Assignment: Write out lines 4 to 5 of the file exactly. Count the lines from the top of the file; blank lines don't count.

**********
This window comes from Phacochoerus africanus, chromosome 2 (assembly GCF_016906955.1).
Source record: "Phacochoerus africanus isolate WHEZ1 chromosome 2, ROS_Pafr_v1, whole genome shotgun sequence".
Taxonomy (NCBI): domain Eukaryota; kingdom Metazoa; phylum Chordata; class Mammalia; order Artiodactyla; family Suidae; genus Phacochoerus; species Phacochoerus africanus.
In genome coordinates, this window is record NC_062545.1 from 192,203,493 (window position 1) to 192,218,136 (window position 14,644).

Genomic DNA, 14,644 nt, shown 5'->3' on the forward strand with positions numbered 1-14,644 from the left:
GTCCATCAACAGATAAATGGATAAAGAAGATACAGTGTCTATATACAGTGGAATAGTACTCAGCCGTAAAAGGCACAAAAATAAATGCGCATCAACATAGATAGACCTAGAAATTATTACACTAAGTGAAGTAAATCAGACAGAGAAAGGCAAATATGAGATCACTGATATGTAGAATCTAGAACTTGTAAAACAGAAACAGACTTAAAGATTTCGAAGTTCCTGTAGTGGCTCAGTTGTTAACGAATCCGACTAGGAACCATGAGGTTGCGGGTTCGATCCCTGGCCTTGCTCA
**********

In genome coordinates, this window is record NC_062545.1 from 192,203,493 (window position 1) to 192,218,136 (window position 14,644).

Genomic DNA, 14,644 nt, shown 5'->3' on the forward strand with positions numbered 1-14,644 from the left: